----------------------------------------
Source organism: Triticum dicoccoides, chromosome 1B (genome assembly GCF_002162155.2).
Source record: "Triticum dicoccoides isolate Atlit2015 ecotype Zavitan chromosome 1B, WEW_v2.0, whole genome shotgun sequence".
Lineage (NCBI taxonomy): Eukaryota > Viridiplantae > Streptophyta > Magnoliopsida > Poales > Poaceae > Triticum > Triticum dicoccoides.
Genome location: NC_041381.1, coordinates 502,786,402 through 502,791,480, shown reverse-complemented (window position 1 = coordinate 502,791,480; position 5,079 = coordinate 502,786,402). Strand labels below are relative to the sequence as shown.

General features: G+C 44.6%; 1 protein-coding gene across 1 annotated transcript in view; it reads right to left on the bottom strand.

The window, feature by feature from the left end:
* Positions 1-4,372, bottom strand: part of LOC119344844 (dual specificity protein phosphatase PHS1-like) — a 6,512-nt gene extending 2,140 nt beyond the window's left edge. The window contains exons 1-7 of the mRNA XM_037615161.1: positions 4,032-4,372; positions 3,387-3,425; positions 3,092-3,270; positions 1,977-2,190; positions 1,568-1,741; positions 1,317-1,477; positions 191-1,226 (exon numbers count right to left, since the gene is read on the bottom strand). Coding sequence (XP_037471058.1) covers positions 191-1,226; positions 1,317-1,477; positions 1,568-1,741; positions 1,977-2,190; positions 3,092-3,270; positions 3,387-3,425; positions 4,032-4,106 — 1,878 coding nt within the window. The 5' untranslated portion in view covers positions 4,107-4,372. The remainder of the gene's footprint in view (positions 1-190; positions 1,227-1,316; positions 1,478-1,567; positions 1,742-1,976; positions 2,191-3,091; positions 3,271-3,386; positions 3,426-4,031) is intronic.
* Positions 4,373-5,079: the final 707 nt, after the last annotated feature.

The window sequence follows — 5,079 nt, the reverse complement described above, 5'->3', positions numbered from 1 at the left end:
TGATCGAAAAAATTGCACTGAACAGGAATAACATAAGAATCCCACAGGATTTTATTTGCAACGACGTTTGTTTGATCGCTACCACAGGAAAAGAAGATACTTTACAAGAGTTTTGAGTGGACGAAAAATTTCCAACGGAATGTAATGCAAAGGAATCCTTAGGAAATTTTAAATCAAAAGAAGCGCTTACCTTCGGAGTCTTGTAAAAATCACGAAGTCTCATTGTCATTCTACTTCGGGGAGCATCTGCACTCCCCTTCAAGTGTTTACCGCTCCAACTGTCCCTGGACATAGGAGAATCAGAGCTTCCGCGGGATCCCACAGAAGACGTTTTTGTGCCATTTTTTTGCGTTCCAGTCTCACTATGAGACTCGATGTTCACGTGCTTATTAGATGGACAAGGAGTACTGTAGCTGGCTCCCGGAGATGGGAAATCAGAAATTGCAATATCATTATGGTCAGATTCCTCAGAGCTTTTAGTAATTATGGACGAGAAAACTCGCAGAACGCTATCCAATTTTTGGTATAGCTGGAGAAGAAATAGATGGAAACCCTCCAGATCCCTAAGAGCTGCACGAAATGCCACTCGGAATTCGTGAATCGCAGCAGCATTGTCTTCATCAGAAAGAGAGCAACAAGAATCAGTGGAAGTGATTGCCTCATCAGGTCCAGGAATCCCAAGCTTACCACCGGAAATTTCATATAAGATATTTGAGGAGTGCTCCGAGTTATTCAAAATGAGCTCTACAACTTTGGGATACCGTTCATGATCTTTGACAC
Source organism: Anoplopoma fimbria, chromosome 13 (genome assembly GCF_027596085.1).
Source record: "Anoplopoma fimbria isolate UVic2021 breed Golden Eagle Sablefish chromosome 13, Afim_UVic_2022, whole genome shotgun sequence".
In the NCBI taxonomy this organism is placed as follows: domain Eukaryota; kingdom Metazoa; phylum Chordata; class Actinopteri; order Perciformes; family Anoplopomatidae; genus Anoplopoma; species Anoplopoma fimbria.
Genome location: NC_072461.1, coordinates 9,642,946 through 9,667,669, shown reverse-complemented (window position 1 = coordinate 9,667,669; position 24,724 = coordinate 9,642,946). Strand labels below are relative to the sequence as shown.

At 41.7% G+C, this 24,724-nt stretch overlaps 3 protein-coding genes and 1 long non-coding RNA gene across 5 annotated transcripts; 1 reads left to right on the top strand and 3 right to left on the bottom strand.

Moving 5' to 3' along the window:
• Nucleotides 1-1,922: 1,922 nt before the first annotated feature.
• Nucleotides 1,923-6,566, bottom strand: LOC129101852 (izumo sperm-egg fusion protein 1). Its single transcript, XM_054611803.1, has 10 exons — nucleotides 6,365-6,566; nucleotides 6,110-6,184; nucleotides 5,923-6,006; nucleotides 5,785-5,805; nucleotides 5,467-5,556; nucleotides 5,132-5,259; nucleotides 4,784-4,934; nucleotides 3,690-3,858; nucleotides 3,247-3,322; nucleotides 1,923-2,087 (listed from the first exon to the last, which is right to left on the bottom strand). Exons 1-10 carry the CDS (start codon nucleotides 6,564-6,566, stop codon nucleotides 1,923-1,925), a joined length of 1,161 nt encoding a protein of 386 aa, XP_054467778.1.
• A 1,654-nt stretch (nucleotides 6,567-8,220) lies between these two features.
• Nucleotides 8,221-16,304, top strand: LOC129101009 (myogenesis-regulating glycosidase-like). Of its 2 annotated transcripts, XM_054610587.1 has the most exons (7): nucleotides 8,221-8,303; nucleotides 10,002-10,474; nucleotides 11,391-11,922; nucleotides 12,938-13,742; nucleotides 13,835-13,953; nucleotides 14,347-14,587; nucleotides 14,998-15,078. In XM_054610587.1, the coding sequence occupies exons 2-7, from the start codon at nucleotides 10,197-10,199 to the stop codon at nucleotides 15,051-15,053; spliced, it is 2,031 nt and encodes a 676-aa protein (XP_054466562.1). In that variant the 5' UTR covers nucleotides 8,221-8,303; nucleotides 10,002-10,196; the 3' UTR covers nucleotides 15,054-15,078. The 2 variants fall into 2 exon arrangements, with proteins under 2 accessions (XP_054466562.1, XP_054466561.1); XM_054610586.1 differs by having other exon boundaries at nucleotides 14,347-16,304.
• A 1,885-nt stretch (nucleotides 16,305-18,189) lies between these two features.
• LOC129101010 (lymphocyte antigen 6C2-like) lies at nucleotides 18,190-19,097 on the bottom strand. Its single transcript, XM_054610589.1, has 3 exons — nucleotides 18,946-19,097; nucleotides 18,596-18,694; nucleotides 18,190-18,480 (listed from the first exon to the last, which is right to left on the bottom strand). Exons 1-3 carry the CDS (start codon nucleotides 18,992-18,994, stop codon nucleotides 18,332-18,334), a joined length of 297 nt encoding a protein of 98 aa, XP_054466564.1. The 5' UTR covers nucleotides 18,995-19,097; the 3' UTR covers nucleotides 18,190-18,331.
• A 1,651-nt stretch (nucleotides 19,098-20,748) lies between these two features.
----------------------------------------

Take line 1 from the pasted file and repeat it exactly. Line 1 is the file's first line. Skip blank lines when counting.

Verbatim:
Source organism: Triticum dicoccoides, chromosome 1B (genome assembly GCF_002162155.2).